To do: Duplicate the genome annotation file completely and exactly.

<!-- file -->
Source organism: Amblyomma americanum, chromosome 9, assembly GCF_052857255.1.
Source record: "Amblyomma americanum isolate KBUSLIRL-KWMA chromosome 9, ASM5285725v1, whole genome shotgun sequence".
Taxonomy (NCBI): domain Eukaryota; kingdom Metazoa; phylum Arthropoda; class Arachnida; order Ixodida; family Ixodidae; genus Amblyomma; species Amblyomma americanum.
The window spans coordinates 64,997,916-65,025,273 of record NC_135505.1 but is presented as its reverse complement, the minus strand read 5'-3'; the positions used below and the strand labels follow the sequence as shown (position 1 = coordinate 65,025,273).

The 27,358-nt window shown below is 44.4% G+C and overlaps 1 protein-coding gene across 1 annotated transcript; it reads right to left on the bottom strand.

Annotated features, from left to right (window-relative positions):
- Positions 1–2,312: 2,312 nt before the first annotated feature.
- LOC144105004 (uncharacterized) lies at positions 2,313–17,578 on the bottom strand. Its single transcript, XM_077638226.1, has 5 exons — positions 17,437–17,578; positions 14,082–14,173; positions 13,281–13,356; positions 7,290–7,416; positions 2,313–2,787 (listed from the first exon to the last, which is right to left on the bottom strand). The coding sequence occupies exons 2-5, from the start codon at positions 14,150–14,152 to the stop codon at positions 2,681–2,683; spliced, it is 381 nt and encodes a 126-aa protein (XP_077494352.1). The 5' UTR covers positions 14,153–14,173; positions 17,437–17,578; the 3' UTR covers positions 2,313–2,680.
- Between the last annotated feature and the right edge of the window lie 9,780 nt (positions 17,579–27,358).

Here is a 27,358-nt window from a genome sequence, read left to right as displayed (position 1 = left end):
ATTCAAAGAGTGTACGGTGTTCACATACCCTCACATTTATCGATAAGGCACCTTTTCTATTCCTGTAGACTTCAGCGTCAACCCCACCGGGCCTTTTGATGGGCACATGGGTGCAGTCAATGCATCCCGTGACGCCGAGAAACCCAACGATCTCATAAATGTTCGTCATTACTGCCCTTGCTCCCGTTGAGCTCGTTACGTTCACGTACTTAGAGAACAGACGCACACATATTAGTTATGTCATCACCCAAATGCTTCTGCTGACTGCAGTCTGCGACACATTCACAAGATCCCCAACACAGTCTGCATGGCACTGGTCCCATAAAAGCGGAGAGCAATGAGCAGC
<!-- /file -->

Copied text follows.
Source organism: Amblyomma americanum, chromosome 9, assembly GCF_052857255.1.
Source record: "Amblyomma americanum isolate KBUSLIRL-KWMA chromosome 9, ASM5285725v1, whole genome shotgun sequence".
Taxonomy (NCBI): domain Eukaryota; kingdom Metazoa; phylum Arthropoda; class Arachnida; order Ixodida; family Ixodidae; genus Amblyomma; species Amblyomma americanum.
The window spans coordinates 64,997,916-65,025,273 of record NC_135505.1 but is presented as its reverse complement, the minus strand read 5'-3'; the positions used below and the strand labels follow the sequence as shown (position 1 = coordinate 65,025,273).

The 27,358-nt window shown below is 44.4% G+C and overlaps 1 protein-coding gene across 1 annotated transcript; it reads right to left on the bottom strand.

Annotated features, from left to right (window-relative positions):
- Positions 1–2,312: 2,312 nt before the first annotated feature.
- LOC144105004 (uncharacterized) lies at positions 2,313–17,578 on the bottom strand. Its single transcript, XM_077638226.1, has 5 exons — positions 17,437–17,578; positions 14,082–14,173; positions 13,281–13,356; positions 7,290–7,416; positions 2,313–2,787 (listed from the first exon to the last, which is right to left on the bottom strand). The coding sequence occupies exons 2-5, from the start codon at positions 14,150–14,152 to the stop codon at positions 2,681–2,683; spliced, it is 381 nt and encodes a 126-aa protein (XP_077494352.1). The 5' UTR covers positions 14,153–14,173; positions 17,437–17,578; the 3' UTR covers positions 2,313–2,680.
- Between the last annotated feature and the right edge of the window lie 9,780 nt (positions 17,579–27,358).

Here is a 27,358-nt window from a genome sequence, read left to right as displayed (position 1 = left end):
ATTCAAAGAGTGTACGGTGTTCACATACCCTCACATTTATCGATAAGGCACCTTTTCTATTCCTGTAGACTTCAGCGTCAACCCCACCGGGCCTTTTGATGGGCACATGGGTGCAGTCAATGCATCCCGTGACGCCGAGAAACCCAACGATCTCATAAATGTTCGTCATTACTGCCCTTGCTCCCGTTGAGCTCGTTACGTTCACGTACTTAGAGAACAGACGCACACATATTAGTTATGTCATCACCCAAATGCTTCTGCTGACTGCAGTCTGCGACACATTCACAAGATCCCCAACACAGTCTGCATGGCACTGGTCCCATAAAAGCGGAGAGCAATGAGCAGC